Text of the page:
Jeff Frieden on the Economic Crisis

I am a Professor at Harvard University's Department of Government, a division of the Faculty of Arts and Sciences. My teaching and research focus on the politics of international monetary and financial relations.

  • Transcript


Jeff Frieden: I think it’s important to understand that the current crisis begins quite some time ago. There is an immediate short term character of the crisis that has gotten all the headlines and has to do with the extraordinary loss of confidence in financial markets and in markets more generally that is sweeping around the world, but the real roots of this crisis go back 7, 8, even 10 years, and they begin in the United States, for all intents and purposes, and they begin with the development of a very substantial physical deficit in the US.

After the tax cuts of 2001, the US went from, the US government went from having a big surplus to having a large deficit. That deficit was financed principally by borrowing from the rest of the world. As the US government borrowed from the rest of the world and is its physical deficit stimulated the US economy, the rest of the US economy began to boom and it also began financing this boom from the rest of the world.

So, over the course of the period from 2001 ‘till 2007 and 2008, United States borrowed very, very heavily from people all over the world, heavily in the sense that we borrow between half a trillion and a trillion dollars a year from the rest of the world. Between 2001 and 2008, the US incurred an increased debt to the rest of the world of about 5 trillion dollars.

So, the fundamental origins of the crisis are in the accumulation of a very substantial debt to the rest of the world. Now, how did that work? That debt, the debt that we incurred to the rest of the world, the funds that were flowing in from the rest of the world, were spent in the US. They were spent largely on consumption. That is, they were lent out to Americans to buy new homes, to buy new cars, to expand their credit card debt, to consume more.

It also went into a lot of investments in the US, but the most important effect, for our purposes, for understanding the financial crisis, is that we borrowed enormous amounts of money from the rest of the world and very substantial portions of what we borrow from the rest of the world were spent on the domestic economy in the US. Spending that amount of money on the American domestic economy drove prices way up and led to a huge speculative expansion or a huge expansion of the housing market, of financial services, insurance, all sorts of economic activities whose prices we saw rise. Eventually, the increase in economic activity, in finance, in insurance, in real estate and housing markets, led to a speculative bubble which eventually burst. All right? What we’ve seen, in other words, is the American version of the kind of debt crisis that countries like Mexico in 1994 or East Asia in ’97, ’98, or Brazil or Argentina or Turkey or Scandinavia, many, many dozens, even hundreds of other experiences around the world where countries borrow very heavily from abroad, where that heavy borrowing goes in to expand domestic economic activity. Eventually, that expansion becomes a speculative bubble, and the bubble bursts.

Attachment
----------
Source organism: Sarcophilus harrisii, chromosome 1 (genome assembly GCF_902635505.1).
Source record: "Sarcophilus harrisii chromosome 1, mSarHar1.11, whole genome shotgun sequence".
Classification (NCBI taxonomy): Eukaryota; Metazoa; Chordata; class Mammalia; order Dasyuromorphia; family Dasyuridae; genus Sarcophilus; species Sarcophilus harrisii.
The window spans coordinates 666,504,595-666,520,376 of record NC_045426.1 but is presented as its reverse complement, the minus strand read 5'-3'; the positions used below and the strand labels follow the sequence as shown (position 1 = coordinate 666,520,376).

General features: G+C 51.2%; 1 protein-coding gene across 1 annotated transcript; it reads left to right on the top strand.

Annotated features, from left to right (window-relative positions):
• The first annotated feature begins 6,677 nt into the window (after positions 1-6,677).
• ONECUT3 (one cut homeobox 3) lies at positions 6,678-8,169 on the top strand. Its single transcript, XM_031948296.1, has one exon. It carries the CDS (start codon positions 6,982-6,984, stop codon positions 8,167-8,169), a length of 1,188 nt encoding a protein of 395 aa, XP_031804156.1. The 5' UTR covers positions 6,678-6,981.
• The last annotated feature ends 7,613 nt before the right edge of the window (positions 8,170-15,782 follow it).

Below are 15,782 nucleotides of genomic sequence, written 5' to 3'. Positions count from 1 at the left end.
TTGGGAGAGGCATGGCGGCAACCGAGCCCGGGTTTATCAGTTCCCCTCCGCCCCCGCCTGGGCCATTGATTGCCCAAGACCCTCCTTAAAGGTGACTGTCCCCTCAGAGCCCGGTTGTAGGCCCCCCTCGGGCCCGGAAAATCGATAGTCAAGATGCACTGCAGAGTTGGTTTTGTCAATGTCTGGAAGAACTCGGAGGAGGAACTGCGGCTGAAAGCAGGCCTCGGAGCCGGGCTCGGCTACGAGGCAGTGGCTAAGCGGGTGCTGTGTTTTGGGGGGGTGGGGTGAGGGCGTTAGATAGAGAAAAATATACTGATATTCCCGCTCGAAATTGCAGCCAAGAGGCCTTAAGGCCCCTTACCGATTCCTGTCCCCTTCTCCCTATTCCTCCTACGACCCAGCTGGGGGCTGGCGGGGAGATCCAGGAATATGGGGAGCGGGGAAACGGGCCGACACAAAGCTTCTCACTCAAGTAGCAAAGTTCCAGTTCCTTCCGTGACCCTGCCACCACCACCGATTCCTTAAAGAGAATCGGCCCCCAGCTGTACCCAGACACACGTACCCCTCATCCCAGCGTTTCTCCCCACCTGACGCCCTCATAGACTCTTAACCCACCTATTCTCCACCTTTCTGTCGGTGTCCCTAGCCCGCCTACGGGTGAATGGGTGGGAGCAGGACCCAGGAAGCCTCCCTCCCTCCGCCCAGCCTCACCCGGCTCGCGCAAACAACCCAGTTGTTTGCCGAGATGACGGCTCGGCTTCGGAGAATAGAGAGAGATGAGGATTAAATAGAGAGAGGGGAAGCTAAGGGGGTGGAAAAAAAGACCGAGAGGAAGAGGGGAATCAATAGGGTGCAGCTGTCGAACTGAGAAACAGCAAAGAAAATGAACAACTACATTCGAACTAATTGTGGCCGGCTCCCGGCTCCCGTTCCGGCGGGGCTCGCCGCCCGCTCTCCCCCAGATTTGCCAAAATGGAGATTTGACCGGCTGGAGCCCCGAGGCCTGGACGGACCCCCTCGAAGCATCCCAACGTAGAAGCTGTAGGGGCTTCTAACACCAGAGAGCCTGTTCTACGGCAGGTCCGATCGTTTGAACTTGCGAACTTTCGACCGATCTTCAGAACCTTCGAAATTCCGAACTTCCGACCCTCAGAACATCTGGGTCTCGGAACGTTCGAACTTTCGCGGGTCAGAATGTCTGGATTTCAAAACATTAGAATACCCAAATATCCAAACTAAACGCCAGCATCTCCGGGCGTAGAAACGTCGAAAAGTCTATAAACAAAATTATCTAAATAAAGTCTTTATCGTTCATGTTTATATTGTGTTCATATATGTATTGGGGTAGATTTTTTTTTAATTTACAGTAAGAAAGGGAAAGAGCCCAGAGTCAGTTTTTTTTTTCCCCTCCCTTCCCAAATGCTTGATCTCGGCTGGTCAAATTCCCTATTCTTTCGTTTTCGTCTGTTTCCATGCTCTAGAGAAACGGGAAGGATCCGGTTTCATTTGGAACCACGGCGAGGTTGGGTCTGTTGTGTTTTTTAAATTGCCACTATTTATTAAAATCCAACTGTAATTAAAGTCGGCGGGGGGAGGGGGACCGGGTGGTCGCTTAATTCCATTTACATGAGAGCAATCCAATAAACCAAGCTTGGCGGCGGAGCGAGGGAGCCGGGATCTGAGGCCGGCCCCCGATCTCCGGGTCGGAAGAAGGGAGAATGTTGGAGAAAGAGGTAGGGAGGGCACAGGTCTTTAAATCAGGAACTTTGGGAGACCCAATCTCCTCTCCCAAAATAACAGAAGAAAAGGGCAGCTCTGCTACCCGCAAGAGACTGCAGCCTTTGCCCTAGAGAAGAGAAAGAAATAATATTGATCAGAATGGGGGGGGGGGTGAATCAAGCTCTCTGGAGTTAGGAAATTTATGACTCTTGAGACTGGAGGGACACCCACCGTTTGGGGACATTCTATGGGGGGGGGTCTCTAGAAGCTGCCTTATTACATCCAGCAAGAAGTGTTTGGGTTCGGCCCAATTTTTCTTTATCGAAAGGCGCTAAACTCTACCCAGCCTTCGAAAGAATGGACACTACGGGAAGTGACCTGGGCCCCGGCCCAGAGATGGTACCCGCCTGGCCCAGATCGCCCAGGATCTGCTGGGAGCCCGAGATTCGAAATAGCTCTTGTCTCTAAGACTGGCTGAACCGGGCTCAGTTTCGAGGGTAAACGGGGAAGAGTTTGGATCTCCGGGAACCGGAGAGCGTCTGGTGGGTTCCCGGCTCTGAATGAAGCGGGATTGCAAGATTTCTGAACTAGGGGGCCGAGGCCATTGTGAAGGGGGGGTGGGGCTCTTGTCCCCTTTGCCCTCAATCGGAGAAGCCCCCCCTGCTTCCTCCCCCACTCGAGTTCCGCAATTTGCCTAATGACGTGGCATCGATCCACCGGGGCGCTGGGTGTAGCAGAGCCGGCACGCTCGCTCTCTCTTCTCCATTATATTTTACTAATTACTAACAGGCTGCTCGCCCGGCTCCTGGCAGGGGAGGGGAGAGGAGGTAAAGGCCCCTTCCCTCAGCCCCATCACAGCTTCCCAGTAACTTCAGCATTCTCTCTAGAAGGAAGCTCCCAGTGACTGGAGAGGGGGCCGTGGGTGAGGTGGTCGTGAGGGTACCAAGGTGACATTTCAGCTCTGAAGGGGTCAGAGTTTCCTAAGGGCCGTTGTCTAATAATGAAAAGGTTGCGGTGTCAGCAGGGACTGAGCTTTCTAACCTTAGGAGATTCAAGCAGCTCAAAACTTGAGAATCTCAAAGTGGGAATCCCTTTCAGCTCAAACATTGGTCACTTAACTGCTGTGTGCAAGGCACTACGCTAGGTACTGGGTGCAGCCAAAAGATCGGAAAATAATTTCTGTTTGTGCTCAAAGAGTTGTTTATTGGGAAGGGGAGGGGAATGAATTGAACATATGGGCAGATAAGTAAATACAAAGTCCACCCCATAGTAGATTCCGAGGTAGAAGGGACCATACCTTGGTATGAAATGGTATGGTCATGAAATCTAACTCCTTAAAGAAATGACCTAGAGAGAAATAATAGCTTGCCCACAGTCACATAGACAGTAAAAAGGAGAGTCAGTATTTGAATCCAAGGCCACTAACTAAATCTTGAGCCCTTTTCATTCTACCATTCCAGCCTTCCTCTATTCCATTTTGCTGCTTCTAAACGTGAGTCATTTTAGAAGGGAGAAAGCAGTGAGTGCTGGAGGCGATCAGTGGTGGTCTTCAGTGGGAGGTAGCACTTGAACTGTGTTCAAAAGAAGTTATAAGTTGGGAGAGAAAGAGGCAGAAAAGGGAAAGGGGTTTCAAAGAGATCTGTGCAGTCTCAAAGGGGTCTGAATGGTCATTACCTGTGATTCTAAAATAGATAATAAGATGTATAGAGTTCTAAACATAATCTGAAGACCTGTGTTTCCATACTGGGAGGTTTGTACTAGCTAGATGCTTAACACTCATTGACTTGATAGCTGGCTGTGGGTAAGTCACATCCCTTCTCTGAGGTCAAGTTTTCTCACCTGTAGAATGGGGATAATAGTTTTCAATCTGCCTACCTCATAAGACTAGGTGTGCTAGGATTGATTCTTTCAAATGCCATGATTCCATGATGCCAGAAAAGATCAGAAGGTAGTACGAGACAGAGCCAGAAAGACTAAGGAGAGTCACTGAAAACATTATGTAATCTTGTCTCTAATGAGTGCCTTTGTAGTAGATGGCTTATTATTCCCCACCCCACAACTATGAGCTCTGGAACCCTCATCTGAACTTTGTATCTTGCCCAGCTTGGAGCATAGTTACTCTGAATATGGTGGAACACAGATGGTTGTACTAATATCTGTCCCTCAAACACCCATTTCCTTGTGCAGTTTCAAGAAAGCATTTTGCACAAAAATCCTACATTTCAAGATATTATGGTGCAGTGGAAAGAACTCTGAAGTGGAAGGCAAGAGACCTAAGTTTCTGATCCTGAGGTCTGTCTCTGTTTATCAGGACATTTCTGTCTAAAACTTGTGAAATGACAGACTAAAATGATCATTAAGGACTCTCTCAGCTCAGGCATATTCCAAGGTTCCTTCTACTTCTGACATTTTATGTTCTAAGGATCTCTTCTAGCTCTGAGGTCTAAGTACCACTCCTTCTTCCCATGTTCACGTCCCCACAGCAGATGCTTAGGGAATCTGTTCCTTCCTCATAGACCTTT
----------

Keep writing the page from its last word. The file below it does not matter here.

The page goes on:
We’re now in the bursting phase of that cycle, having borrowed all this money, having expanded the domestic economy very, very rapidly, having seen prices of things like housing spiral enormously out of control in ways that were clearly unsustainable, eventually it had to come to an end, and it has now come to an end. The downward spiral… We have the upward spiral of a speculative bubble, which, as I said, was unsustainable, we’re now in a downward spiral in which that speculative bubble is bursting.

That downward spiral is having some extraordinarily negative effects on financial markets, the most important of which is that major financial institutions around the world have lost so much money in the down turn, in the unwinding of this speculative bubble, the bursting of the speculative bubble, that they have become increasingly unwilling to lend any money out at all, and that means that the credit market have essentially become frozen, right? That even the best credit risks, big corporations, the State of California, governments around the world are finding it very difficult to borrow even at very short terms, that is, for a couple of days or a week or a month, to provide working capital so they can fund their operations. It’s very dangerous for a modern economy to have a financial system that isn’t working.

The financial system is the bloodstream of a modern economy. Businesses need to borrow to make payrolls, stores need to borrow to be able to refill inventory, states and municipal governments need to borrow in order to finance current activities. Even if they have gotten money coming in, tax revenue coming in or sales revenue coming in, they need to borrow in the short run in order to make their operations work in a more or less reliable way, and not being able to borrow, very short term, from the financial system can lead to a breakdown of a lot of different kinds of economic activity.

So, we go from the longer term picture in which America’s macro economic policies, its borrowing binge, its extraordinary accumulation of foreign debt, the inflow of funds from the rest of the world pumps up things like financial services, insurance and real estate, to a bursting of that bubble to a tremendous loss of confidence to the current spiral downward in which we’re not quite sure when the bottom will eventually be reached.


October 14, 2008